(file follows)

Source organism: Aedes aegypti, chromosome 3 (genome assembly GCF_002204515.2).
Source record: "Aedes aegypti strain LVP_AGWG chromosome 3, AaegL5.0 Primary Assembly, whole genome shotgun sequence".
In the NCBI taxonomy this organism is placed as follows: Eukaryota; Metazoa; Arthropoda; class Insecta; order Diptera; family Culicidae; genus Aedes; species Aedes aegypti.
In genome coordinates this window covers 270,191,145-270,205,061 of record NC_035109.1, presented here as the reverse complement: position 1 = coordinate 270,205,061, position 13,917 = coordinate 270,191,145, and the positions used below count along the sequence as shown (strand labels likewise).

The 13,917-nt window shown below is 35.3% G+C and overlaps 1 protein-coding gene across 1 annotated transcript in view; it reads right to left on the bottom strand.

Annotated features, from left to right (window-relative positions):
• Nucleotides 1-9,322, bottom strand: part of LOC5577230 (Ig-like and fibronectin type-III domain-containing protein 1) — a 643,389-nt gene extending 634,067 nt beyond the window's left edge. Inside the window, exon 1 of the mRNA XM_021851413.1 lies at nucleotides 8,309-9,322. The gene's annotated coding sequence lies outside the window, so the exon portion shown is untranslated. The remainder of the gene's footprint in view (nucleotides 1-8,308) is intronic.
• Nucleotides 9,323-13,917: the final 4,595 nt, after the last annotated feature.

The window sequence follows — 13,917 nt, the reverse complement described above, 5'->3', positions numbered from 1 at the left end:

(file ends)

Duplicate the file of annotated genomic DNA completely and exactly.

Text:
Source organism: Aedes aegypti, chromosome 3 (genome assembly GCF_002204515.2).
Source record: "Aedes aegypti strain LVP_AGWG chromosome 3, AaegL5.0 Primary Assembly, whole genome shotgun sequence".
In the NCBI taxonomy this organism is placed as follows: Eukaryota; Metazoa; Arthropoda; class Insecta; order Diptera; family Culicidae; genus Aedes; species Aedes aegypti.
In genome coordinates this window covers 270,191,145-270,205,061 of record NC_035109.1, presented here as the reverse complement: position 1 = coordinate 270,205,061, position 13,917 = coordinate 270,191,145, and the positions used below count along the sequence as shown (strand labels likewise).

The 13,917-nt window shown below is 35.3% G+C and overlaps 1 protein-coding gene across 1 annotated transcript in view; it reads right to left on the bottom strand.

Annotated features, from left to right (window-relative positions):
• Nucleotides 1-9,322, bottom strand: part of LOC5577230 (Ig-like and fibronectin type-III domain-containing protein 1) — a 643,389-nt gene extending 634,067 nt beyond the window's left edge. Inside the window, exon 1 of the mRNA XM_021851413.1 lies at nucleotides 8,309-9,322. The gene's annotated coding sequence lies outside the window, so the exon portion shown is untranslated. The remainder of the gene's footprint in view (nucleotides 1-8,308) is intronic.
• Nucleotides 9,323-13,917: the final 4,595 nt, after the last annotated feature.

The window sequence follows — 13,917 nt, the reverse complement described above, 5'->3', positions numbered from 1 at the left end: